Vianna of the Elders . . . she banished me . . . left me to die. Yet, she was still alive.
I held out my hands towards the fire in the middle, closed my eyes, and allowed my body to be consumed by it. It embraced me like an old friend and within moments, the water vanished into a cloud of steam. Then the steam began to melt the labyrinth and I fell through the crystal floor, a fiery ball of fire plunging deep into the cosmos below.
“I am glad you chose me,” a child's voice filled my ears. My body could take the shimmering shape of fire, I felt I could melt mountains and bring so much destruction, yet help in
so many ways. Fire can clear paths, fire can make a field fertile again, fire can extract the metals from the hard rock and reshape it, and fire can defend the innocents and punish their oppressors.
I opened my eyes to witness the emptiness around me. I was becoming fire. With each move, the small fireballs that circled around my limbs and body were growing and I felt stronger and stronger. They all met hovering above my face and formed into a bigger fireball.
“My name is Xei,” said the voice coming from the fireball in front of my eyes, shooting towards me a smile made of thick smoke. “You chose me and I am glad. I saw in your heart the power to wield my precious, powerful, and untamed flame. You are worthy of it. From now on, you are my flame brother, a piece of myself, and I am a piece of you,” the voice continued. “We are bound for eternity, one soul, one mind, one body.”
Entering back into the material world was like a shock to my being. “I can feel my body now,” I whispered to myself, and Xei was there too, hovering above my left shoulder now. One look at the Tayrul Crystal and the thought was brought to life without even trying to voice it.
Xei hurled himself towards it and smashed it into burning pieces. I saw the bloody crystal bursting into a thousand pieces and my memories released from it were now running wild in the cavern. There were rushed footsteps outside the heavy door . . . the guards must have heard my brother playing with the Crystal.
“Arkazul, congratulations, you have discovered your element,” the viper’s voice filled the cell. “You know I cannot let you live now. Ah, such a pity, you were indeed my favorite. Now you must die!”
“Too long you have tormented me, monster, I will make you pay,” I shouted back at the walls.
I looked down at myself and realized I was half naked and the putrid rags I used to call clothes were falling apart. I needed . . . “An armor,” Xei quickly whispered. “Let me fix that for you,” he continued while he embraced me with his living flames. The rags melted quickly and fell onto the cold stone floor, still burning while my body was being engulfed by protective flames that took the form of a battle armor. I could not believe my eyes, not a single twitch or pain followed. Shouts were coming from the corridor beyond the door.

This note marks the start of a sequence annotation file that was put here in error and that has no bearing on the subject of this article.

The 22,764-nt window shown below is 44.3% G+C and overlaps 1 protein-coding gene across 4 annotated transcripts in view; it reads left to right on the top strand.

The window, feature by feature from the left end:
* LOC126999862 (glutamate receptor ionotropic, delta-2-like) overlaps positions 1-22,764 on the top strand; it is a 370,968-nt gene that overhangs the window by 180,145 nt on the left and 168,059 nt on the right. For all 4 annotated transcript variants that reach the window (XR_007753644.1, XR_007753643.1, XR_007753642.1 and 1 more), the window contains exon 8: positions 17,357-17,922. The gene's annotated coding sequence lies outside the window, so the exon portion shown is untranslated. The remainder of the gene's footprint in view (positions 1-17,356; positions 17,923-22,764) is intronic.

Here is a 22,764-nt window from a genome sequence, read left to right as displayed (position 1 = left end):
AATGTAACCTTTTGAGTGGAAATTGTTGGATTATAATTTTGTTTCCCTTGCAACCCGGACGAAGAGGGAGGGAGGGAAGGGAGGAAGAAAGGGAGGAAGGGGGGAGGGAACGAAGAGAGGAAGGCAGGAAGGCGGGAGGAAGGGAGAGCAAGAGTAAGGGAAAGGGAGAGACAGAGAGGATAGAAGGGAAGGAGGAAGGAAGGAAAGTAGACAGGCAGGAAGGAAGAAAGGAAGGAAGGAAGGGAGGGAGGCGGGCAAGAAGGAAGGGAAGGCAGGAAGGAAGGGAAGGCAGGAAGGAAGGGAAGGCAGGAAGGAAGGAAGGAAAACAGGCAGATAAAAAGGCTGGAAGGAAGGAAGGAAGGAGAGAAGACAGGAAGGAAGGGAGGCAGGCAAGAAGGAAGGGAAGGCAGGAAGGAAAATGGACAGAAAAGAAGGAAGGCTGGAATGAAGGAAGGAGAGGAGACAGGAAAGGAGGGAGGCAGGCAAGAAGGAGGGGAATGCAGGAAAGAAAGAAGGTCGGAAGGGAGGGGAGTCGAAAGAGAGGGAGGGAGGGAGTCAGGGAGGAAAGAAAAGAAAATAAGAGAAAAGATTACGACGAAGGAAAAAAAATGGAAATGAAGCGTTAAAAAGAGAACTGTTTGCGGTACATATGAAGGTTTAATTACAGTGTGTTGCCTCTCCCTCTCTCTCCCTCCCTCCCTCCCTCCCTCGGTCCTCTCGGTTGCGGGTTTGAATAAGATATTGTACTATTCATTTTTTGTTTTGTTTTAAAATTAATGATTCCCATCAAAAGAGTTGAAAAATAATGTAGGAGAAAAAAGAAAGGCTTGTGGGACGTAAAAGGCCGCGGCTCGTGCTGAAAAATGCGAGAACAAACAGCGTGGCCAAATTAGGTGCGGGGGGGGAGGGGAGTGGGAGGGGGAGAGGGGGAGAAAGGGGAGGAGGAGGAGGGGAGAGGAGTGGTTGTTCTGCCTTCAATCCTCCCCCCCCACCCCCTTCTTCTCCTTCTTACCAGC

I looked at the door of the cell and touched it while the flames followed on my hand and quickly melted the metal bars. Xei whispered to me again, “You can dance like I do now, brother . . . fire is yours to command, fire is your bloodkin, and you were reborn as fire.”
I passed through the melted cell’s door and I ran into a Basharii soldier patrol that was coming my way. They froze and stared at me full of awe. Reading the fear in their eyes, I started to dance around the hallway passing through flesh and metal, killing them as if nothing was standing in my way. At first, there were screams, and then the dungeon became quiet. Every living being in the dungeon’s hallway was turned into ashes. I started to walk slowly toward the stairway and I realized that I was stepping in the burned remains of my tormentors. But it felt good somehow.
“You learn quickly,” Xei noticed with an innocent laugh. We made our way to the great stairway that was leading to the upper part of the citadel and began our ascension toward revenge and freedom.
“Stop him! Don’t let him get away!” a voice broke the silence of the dungeon.
I knew that voice very well. Lady Ardinne was coming down to greet us, followed by a Basharii patrol. Behind her was the abomination Bloodlord Yaadir, encased in his red shimmering armor. His glowing eyes protruding from the darkness beneath his helmet made him look even more frightening than he was.
Chasing away the fear, I climbed faster and faster toward them. “It’s your turn to be afraid now,” I yelled at them and the echo of my voice made my threat repeat itself a few times throughout the dungeon. There they were, in front of me, the ones who’d captured me in the forest . . . but this time, I had the advantage and they still had no idea.
Xei detached from me and the intensity of my armor diminished somehow, but it was still there. He was floating above my head as flames blazed from my eyes and my fingertips. I looked at her, in her eyes, and on her beautiful face, I saw a twinge of fear, yet very well hidden. Fear, my oldest friend, my companion from the dungeon, was now holding her heart with a tight grip.
“No matter the cost!” I shouted, filling the passageway towards them with a blast of flame that quickly reached and engulfed them. They burned as intense as my rage was. I could feel them turning into ashes. I could hear their bones cracking under the unforgiving wave of fire.